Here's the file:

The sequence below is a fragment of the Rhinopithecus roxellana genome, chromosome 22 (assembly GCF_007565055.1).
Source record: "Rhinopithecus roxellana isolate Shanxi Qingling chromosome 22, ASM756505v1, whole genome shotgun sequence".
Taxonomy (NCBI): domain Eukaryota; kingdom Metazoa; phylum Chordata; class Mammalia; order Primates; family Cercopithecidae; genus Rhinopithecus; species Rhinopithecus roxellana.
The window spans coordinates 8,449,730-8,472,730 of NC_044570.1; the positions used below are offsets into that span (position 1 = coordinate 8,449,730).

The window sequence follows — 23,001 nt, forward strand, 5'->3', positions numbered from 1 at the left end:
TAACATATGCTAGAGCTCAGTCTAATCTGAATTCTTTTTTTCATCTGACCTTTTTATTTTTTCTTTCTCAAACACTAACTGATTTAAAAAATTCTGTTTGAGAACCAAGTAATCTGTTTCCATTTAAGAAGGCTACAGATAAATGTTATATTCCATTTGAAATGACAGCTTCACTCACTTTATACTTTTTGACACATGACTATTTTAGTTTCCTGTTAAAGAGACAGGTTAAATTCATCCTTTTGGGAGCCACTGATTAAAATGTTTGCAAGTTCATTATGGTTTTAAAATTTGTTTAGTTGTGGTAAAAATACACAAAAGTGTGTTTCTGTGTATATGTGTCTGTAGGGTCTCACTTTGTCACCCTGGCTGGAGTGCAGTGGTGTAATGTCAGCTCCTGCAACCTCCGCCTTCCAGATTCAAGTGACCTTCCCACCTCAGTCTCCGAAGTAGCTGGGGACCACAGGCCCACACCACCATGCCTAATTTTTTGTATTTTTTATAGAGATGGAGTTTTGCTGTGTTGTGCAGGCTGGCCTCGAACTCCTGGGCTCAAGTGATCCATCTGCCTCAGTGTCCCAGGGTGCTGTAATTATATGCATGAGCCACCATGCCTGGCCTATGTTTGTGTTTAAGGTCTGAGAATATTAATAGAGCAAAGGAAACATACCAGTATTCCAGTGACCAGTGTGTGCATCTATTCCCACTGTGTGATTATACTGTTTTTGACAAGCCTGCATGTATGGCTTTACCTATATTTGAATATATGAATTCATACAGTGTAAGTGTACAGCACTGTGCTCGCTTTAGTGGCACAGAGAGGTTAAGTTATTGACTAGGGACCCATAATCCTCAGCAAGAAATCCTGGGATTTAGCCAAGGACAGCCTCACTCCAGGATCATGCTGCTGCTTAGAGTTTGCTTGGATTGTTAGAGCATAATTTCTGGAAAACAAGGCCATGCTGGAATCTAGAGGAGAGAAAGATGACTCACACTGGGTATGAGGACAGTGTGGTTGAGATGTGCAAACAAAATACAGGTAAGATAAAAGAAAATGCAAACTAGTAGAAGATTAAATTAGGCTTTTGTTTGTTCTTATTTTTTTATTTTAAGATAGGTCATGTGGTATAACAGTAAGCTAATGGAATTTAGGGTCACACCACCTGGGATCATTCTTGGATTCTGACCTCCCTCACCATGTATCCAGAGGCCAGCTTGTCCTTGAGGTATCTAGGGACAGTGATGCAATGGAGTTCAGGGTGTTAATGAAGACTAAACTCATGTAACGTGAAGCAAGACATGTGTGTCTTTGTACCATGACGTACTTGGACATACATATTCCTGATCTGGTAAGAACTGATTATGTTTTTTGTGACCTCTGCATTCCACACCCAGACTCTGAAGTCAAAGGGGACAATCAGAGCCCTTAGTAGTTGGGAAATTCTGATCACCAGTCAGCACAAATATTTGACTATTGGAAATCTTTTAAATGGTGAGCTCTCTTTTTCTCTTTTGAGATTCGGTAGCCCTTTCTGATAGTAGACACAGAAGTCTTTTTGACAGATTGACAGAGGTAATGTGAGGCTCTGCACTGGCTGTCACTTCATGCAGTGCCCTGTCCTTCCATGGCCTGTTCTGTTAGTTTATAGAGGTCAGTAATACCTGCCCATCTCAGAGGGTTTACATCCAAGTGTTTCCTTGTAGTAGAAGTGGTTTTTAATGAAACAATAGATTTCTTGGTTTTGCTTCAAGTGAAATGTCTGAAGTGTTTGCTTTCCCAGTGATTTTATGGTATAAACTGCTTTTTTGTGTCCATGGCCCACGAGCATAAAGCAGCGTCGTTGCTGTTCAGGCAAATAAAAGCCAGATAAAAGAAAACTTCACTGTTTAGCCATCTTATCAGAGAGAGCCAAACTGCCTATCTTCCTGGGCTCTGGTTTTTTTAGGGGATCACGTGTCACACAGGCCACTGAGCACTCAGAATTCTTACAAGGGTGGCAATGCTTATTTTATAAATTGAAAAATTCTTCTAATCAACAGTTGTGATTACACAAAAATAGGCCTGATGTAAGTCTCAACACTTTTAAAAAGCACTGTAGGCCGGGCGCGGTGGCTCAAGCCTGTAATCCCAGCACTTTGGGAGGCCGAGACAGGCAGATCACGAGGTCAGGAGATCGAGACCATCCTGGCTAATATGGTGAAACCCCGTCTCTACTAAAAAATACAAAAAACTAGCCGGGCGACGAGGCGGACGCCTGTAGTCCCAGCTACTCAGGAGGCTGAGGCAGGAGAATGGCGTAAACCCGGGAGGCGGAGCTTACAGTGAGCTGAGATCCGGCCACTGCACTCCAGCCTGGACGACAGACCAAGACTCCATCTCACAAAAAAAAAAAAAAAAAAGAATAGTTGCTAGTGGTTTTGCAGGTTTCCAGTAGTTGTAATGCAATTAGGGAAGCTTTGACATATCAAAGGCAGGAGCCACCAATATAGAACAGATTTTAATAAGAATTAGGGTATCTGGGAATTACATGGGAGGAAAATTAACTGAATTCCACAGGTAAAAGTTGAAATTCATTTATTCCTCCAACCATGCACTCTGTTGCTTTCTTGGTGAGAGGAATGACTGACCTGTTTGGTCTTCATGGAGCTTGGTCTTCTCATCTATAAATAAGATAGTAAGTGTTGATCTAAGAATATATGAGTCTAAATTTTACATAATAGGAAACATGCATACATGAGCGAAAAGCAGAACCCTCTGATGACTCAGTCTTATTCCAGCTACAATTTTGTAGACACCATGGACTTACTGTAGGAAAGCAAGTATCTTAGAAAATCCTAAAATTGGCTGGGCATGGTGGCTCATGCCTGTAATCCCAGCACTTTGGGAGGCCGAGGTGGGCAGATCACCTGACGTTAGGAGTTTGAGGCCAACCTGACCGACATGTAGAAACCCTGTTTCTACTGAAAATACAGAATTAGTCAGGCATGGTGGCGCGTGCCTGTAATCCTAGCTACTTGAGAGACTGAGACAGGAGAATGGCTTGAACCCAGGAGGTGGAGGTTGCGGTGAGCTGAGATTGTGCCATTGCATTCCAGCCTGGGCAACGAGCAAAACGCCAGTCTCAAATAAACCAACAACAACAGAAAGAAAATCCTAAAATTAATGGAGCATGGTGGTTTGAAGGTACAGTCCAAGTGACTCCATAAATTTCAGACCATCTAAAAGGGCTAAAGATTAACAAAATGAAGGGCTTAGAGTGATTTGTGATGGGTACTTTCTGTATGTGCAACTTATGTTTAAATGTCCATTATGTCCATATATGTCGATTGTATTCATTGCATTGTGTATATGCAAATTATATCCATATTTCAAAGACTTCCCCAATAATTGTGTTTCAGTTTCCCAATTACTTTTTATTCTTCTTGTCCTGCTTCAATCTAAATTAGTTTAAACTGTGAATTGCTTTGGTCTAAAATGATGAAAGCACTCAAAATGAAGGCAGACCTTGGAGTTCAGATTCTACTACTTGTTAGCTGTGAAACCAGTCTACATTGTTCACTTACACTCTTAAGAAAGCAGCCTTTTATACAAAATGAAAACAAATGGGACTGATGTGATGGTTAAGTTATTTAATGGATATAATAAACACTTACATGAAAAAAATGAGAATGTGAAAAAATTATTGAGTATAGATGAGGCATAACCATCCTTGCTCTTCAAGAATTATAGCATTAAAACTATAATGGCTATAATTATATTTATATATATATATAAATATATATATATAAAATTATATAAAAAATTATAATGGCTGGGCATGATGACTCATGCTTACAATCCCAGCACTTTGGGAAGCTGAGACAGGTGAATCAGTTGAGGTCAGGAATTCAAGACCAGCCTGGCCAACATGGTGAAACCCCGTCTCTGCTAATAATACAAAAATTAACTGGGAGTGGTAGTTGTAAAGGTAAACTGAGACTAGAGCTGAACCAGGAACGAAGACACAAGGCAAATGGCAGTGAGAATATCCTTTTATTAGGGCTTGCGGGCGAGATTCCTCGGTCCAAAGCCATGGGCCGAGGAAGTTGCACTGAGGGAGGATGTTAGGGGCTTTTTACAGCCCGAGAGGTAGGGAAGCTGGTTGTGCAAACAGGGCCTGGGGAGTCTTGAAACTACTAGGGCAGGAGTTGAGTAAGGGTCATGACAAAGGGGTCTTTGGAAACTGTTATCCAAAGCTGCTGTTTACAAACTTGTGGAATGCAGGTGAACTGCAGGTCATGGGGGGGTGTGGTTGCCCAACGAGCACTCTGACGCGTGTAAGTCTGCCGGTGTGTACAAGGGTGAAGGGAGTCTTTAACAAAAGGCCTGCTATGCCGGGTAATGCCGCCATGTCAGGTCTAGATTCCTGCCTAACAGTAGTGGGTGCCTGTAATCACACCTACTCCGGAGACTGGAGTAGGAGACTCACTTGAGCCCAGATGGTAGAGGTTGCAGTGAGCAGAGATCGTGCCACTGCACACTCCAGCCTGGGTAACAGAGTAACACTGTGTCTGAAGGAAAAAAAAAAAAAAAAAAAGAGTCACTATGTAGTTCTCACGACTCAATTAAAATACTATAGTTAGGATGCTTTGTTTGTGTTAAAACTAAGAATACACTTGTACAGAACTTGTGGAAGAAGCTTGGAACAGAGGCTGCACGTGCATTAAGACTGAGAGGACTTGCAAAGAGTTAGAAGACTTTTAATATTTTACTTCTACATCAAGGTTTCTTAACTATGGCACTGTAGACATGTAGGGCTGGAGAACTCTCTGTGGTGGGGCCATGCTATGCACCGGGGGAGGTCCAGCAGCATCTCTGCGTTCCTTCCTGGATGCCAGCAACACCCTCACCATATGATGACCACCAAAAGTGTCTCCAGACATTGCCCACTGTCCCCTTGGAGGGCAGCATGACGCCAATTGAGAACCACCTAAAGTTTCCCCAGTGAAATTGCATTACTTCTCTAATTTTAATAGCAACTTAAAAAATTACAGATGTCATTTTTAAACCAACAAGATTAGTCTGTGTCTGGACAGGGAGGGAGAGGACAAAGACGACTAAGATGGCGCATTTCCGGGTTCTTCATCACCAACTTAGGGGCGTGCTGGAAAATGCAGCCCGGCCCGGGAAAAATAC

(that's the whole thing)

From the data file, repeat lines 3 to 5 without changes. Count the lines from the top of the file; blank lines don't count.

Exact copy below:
Taxonomy (NCBI): domain Eukaryota; kingdom Metazoa; phylum Chordata; class Mammalia; order Primates; family Cercopithecidae; genus Rhinopithecus; species Rhinopithecus roxellana.
The window spans coordinates 8,449,730-8,472,730 of NC_044570.1; the positions used below are offsets into that span (position 1 = coordinate 8,449,730).

The window sequence follows — 23,001 nt, forward strand, 5'->3', positions numbered from 1 at the left end: